The appearance of Mr. Samoy (Abraham Sofaer) from Calcutta is important.  It shows us that U.N.C.L.E. is worldwide and not only staffed with Americans.   More important still, his statement that Section I and Section II forces "have pledged [their] lives" and have sworn an oath to accomplish the Command's mission resonates with the viewer -- something I wish the show had followed up on in other stories.

In that same scene in the loft, Mr. Samoy appears to be checking out Cecille's figure.  Not that I blame him.

Take a look at Cecile's shopping list once Solo has promised her the $1000. In a cute character touch, she misspells "champagne"!

In the '80s, CBN cut the sequence where Solo is in the emergency room while they try to revive Waverly (nice use of dissolves to show the passing of time), and where he meets Dabree.  Without that, the moment when Cecille mentions the good doctor in Act III would come out of nowhere.

When did Solo get his gun back from Dr. Tower?  Or did he just draw another one from the armory?

The clinic nurse watches as David zings Illya with the trance pistol, which suggests she is in on the scheme.  Yet when Solo shows up she doesn't warn Dr. Dabree.

Personally I think the Schmeisser-toting David and the other Thrush would have ventilated Illya's hide without any trouble; all he had protecting him were stair rods. I've have liked it better if Illya had sprayed bullets at them with his gun on full auto.

The elevator sequence is exciting and edgy, and I love the moment when Solo, gun in hand, kicks open the door to the treatment room.  Both are very Bondian.  Unfortunately, the payoff -- Cecille hopping to the control board and switching on the mind machine with her nose (or maybe with her boobs) -- is hard to swallow.  True, she watched while they set the process up -- but how would she know which switch energized the machine?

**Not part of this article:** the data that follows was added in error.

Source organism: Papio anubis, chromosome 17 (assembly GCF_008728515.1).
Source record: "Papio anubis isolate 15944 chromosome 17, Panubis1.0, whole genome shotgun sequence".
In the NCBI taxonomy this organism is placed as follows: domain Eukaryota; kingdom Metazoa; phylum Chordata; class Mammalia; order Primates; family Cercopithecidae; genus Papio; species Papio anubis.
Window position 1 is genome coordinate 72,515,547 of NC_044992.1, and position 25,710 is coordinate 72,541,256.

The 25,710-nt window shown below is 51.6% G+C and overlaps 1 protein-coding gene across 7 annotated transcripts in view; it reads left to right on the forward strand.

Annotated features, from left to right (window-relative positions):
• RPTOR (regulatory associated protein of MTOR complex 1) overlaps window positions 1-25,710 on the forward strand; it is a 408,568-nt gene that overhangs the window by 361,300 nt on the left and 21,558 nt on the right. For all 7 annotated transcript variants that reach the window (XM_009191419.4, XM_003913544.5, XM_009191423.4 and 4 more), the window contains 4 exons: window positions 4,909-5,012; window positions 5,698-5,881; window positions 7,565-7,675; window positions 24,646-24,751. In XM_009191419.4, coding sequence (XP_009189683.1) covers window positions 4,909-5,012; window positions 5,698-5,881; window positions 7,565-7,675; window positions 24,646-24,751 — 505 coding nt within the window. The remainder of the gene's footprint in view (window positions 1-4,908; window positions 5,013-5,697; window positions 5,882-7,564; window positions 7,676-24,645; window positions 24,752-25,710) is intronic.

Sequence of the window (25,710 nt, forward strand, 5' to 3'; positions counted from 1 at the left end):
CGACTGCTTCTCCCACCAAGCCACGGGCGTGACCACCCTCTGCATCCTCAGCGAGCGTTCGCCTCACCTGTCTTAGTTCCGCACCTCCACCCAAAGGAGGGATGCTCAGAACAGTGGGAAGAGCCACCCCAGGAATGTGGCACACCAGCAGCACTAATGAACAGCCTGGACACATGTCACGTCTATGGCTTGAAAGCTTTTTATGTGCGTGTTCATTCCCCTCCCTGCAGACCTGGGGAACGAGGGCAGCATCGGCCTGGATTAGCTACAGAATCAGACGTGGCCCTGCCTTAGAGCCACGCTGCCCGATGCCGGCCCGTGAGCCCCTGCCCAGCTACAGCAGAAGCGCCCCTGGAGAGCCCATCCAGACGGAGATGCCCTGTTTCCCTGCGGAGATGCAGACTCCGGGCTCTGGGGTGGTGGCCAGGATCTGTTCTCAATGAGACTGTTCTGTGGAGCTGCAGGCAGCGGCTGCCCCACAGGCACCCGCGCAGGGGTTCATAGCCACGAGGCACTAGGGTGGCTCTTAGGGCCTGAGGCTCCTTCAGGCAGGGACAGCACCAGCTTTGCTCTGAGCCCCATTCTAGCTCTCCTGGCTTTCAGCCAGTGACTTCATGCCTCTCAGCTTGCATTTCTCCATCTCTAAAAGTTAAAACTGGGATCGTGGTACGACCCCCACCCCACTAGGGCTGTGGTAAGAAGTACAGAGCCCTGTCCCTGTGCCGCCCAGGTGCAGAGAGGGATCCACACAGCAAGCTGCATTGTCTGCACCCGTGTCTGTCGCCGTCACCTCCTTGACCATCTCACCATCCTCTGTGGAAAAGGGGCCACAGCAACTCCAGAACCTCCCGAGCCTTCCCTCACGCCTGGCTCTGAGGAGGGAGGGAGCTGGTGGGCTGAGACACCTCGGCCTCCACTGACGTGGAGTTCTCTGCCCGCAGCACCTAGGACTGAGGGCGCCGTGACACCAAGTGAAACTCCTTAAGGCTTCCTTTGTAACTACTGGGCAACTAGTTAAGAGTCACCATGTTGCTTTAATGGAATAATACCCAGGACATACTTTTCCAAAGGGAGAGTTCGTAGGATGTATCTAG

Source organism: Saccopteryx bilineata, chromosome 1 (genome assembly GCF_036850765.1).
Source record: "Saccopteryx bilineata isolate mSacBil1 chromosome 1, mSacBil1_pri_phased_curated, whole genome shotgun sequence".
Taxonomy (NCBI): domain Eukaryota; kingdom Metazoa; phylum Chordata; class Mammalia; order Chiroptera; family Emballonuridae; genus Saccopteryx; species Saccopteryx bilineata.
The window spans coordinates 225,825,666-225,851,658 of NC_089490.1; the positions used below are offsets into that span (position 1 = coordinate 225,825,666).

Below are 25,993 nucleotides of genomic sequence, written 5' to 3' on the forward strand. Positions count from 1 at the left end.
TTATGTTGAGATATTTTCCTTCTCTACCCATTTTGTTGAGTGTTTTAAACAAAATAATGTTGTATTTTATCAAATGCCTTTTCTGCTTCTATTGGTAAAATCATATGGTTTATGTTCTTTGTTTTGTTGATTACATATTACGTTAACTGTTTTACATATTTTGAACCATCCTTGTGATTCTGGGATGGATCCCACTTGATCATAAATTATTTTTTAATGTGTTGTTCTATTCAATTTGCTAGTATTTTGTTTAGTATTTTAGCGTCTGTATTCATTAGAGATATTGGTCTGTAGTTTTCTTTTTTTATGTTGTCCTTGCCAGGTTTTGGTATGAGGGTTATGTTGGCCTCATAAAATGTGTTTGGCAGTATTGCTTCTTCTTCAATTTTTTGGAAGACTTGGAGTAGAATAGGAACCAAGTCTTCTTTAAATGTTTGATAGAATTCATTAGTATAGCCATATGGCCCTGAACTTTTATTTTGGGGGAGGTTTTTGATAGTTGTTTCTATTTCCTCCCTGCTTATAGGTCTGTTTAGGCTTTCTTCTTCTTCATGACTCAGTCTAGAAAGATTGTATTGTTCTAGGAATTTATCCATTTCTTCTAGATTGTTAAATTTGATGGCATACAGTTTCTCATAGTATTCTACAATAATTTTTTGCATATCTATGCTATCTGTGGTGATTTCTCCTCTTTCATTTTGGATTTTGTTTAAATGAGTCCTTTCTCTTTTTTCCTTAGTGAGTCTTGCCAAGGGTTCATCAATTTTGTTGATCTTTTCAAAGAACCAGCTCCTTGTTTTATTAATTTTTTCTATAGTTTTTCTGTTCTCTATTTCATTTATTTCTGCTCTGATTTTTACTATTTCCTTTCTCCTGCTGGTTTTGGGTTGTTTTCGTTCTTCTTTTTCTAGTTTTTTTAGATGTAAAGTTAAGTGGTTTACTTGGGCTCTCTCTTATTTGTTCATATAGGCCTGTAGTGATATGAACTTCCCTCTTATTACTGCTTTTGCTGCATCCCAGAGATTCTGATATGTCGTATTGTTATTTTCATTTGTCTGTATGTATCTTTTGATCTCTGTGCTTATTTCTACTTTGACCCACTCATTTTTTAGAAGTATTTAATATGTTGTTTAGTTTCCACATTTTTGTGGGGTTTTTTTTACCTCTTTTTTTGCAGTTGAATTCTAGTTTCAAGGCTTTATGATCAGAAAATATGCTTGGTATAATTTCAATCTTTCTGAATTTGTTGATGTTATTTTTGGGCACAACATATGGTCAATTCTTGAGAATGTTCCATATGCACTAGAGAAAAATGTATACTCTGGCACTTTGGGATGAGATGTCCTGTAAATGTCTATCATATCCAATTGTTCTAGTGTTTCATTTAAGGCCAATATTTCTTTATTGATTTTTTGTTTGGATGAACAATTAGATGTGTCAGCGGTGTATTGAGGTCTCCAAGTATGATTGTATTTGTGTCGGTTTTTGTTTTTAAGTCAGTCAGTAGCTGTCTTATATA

Elsa Lanchester's Dr. Dabree is one of the most memorable villains of the series; it's a shame she never got to make the return appearance the final scene sets up.   Imagine a script about a Thrush power struggle in which Vincent Price's Victor Marton (“Foxes and Hounds”) battles Dabree for a Council seat.  There'd have been no scenery left for anyone else to chew . . . and we'd have loved it.

Verdict: Despite some clumsy moments, an intriguing and subtle idea (that of "half-killing" crucial people by tinkering with their higher brain functions) is generally well executed. James Goldstone's direction (shooting up through the glass tabletop and down from the ceiling) is imaginative for the time, too.

Memorable lines:
Cecille: "Thrush?"
Solo (grimly): "An organization with one simple ambition in this world: to dominate it."

Dabree (with mad relish): "And before we are finished, we shall have ground U.N.C.L.E., along with Mr. Waverly, into the mud beneath our heels!"

Dabree (recuperating in bandages and splints after her fall down the elevator shaft): "I shall make Mr. Solo pay his pound of flesh."

Waverly: "You didn't drop by to ask about my health?"
Mr. Samoy (jovially): "Good heavens no! Let me assure you, my dear Alexander, if [your being captured] happens again, we shall simply dust off our hands and let them keep you!"